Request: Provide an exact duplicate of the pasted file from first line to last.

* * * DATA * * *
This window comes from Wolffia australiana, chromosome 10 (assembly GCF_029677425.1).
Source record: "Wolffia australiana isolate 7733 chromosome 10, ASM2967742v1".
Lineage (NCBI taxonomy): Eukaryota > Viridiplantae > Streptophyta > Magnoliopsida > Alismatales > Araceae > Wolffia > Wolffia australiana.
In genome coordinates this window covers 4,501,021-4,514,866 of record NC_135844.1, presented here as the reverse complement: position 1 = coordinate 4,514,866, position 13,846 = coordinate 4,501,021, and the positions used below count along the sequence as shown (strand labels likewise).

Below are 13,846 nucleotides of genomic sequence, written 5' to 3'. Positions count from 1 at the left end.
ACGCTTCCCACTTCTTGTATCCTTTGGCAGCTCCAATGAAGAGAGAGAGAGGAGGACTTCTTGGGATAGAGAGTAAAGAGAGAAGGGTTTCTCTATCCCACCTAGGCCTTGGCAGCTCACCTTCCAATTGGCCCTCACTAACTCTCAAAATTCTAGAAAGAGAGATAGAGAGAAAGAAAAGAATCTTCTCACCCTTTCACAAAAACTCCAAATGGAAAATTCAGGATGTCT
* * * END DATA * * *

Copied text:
This window comes from Wolffia australiana, chromosome 10 (assembly GCF_029677425.1).
Source record: "Wolffia australiana isolate 7733 chromosome 10, ASM2967742v1".
Lineage (NCBI taxonomy): Eukaryota > Viridiplantae > Streptophyta > Magnoliopsida > Alismatales > Araceae > Wolffia > Wolffia australiana.
In genome coordinates this window covers 4,501,021-4,514,866 of record NC_135844.1, presented here as the reverse complement: position 1 = coordinate 4,514,866, position 13,846 = coordinate 4,501,021, and the positions used below count along the sequence as shown (strand labels likewise).

Below are 13,846 nucleotides of genomic sequence, written 5' to 3'. Positions count from 1 at the left end.
ACGCTTCCCACTTCTTGTATCCTTTGGCAGCTCCAATGAAGAGAGAGAGAGGAGGACTTCTTGGGATAGAGAGTAAAGAGAGAAGGGTTTCTCTATCCCACCTAGGCCTTGGCAGCTCACCTTCCAATTGGCCCTCACTAACTCTCAAAATTCTAGAAAGAGAGATAGAGAGAAAGAAAAGAATCTTCTCACCCTTTCACAAAAACTCCAAATGGAAAATTCAGGATGTCT